a History of Emergency Medical Services
EMS in America can be traced back to the Civil War era. All military personnel had to be examined by medical officers to qualify for duty. Also, ambulances were assigned based on the size of the regiment. Each ambulance team was trained in patient care to better take care of the soldiers. In 1865 Cincinnati incorporated the first civilian ambulance. Then, in 1869, New York City advertised a 30 second response time and provided an Ambulance Surgeon and a quart of brandy for their patients!
During World War I, signal boxes were used by injured soldiers to assist medical teams in locating them in the field of battle. Medical teams also used electric, steam, and gasoline powered carriages for transporting the injured. It was also the first war to utilize traction splints and other medical equipment. After the war, civilian ambulances carrying surgeons were equipped with radio dispatchers to better serve the community.
The transition to what we know as the modern day EMS started during the 1950's as an off shoot of 5 different types of businesses; towing operators, medical equipment companies, funeral homes, hospitals, and police/ fire departments. After many years of being unregulated, funeral homes began patient care and provided nearly half of the country's ambulances.
In 1960 John F. Kennedy declared that "Traffic accidents constitute one of the greatest, perhaps the greatest, of the nation's public health problems". Then in 1966 Lyndon B. Johnson and President's Commission on Highway Safety/National Academy of Sciences declares the carnage "the neglected disease of modern society." Soon after, the National Highway Traffic Safety Act was adopted which standardized EMS training, promoted state involvement, encouraged community oversight, recommended radio communication, and stressed a single emergency number.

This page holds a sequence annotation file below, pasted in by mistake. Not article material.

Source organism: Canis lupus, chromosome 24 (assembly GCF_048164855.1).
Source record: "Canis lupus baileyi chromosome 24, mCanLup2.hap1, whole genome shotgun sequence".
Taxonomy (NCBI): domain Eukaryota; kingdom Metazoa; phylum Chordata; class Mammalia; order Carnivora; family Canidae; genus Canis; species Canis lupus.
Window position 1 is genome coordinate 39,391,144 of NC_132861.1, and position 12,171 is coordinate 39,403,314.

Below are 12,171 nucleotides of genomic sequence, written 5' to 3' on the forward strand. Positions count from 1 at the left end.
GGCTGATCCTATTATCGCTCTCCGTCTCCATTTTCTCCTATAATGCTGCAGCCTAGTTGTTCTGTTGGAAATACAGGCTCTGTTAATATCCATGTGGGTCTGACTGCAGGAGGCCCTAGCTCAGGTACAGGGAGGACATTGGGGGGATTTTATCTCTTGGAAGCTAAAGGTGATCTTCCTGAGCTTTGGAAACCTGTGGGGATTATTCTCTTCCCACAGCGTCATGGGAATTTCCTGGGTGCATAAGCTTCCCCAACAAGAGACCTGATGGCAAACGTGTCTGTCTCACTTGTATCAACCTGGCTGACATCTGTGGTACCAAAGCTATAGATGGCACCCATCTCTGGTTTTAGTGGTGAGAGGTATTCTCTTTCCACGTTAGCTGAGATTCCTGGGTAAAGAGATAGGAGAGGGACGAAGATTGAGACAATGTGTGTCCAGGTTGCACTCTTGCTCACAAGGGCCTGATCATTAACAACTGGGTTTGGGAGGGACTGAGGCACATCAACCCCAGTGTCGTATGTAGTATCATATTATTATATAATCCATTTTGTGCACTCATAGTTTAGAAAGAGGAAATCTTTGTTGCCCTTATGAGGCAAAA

Other federal initiatives were put into action that further helped define the EMS program. In 1972 the Heath Services and Mental Health Administration under the Dept of Health, Education, and Welfare became the lead agency for EMS. Also the Physician Responder Program was implemented, which later morphed into paramedic programs and lead to close physician supervision.
1973 brought about the EMS Systems Act. The DHEW established 300 EMS systems throughout the country. The Department of Transportation adapted training curricula for EMT, EMT P, and first responder. Public Law 93-154 established new rules for EMS radio communications. General Services Administration also introduced ambulance specifications. The next step came in 1981 with the Consolidated Omnibus Budget Reconciliation Act which consolidated funding into state preventive health block grants, eliminated funding under EMSS Act, reduced compliance with federal guidelines, and lastly, abolished the federal lead agency.
In 1996 the EMS Agenda for the Future was drafted, which further connected the EMS with the other medical professions. That same year the EMS Education Agenda for the Future was drafted, which provided recommendations for Core content, Scope of practice and Certification of EMS professionals.
It has been nearly four decades since President Lyndon Johnson's Committee on Highway Traffic Safety recommended the creation of a national certification agency to establish uniform standards for training and examination of personnel active in the delivery of emergency ambulance service. The result of this recommendation was the inception of the National Registry of Emergency Medical Technicians (NREMT) in 1970.
Since that time, pre-hospital emergency medical care has continually evolved and improved. The EMT has been acknowledged as a bonafide member of the health care team. Excellent training programs have been developed and a vital focus has been placed on continuing education. National standards have been established. Ambulance equipment essentials have been set. National accreditation of paramedic programs has been achieved, and professional associations for the EMT have been organized.